Citation: Ayele B, Aemere A, Gebre T, Tadesse Z, Stoller NE, et al. (2012) Reliability of Measurements Performed by Community-Drawn Anthropometrists from Rural Ethiopia. PLoS ONE 7(1): e30345. doi:10.1371/journal.pone.0030345
Editor: John H. Relethford, State University of New York College at Oneonta, United States of America
Received: November 3, 2011; Accepted: December 14, 2011; Published: January 24, 2012
Copyright: © 2012 Ayele et al. This is an open-access article distributed under the terms of the Creative Commons Attribution License, which permits unrestricted use, distribution, and reproduction in any medium, provided the original author and source are credited.
Funding: This work was supported by the National Institutes of Health (National Eye Institute grants EY016214 and K23EY019071; and National Center for Research Resources/Office of the Director grant number KL2 RR024130, which funds the University of California, San Francisco Clinical and Translational Science Institute), the Bernard Osher Foundation, That Man May See, the Harper Inglis Trust, the Bodri Foundation, the South Asia Research Fund, Research to Prevent Blindness, and the International Trachoma Initiative. The funders had no role in study design, data collection and analysis, decision to publish, or preparation of the manuscript.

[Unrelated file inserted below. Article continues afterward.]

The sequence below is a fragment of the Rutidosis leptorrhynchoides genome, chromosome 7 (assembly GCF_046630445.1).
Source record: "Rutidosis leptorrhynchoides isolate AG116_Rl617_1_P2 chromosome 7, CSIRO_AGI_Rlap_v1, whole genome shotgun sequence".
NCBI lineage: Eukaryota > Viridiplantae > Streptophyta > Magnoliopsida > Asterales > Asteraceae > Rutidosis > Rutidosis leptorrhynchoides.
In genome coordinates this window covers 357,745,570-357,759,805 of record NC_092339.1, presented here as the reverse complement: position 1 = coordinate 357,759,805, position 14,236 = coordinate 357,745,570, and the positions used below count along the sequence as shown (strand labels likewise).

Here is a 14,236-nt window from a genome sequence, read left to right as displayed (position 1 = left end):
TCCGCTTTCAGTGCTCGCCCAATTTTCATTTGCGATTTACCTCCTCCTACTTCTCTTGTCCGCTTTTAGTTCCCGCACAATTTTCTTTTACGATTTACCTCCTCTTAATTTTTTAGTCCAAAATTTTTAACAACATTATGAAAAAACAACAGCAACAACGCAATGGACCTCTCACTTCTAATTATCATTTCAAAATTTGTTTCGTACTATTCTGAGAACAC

Competing interests: The authors have declared that no competing interests exist.
Undernutrition remains an important problem for many developing countries. Wasting (low weight for height), stunting (low height for age), and underweight (low weight for age) contribute to many childhood illnesses and are risk factors for mortality . The Millennium Development Goals have recognized the importance of undernutrition for development and have called for reductions in the prevalence of underweight children (Goal 1) and childhood mortality (Goal 4) . Indices of undernutrition, such as weight, height, and middle upper arm circumference (MUAC) are therefore important outcome measures for government agencies and non-governmental organizations promoting nutrition and child health interventions .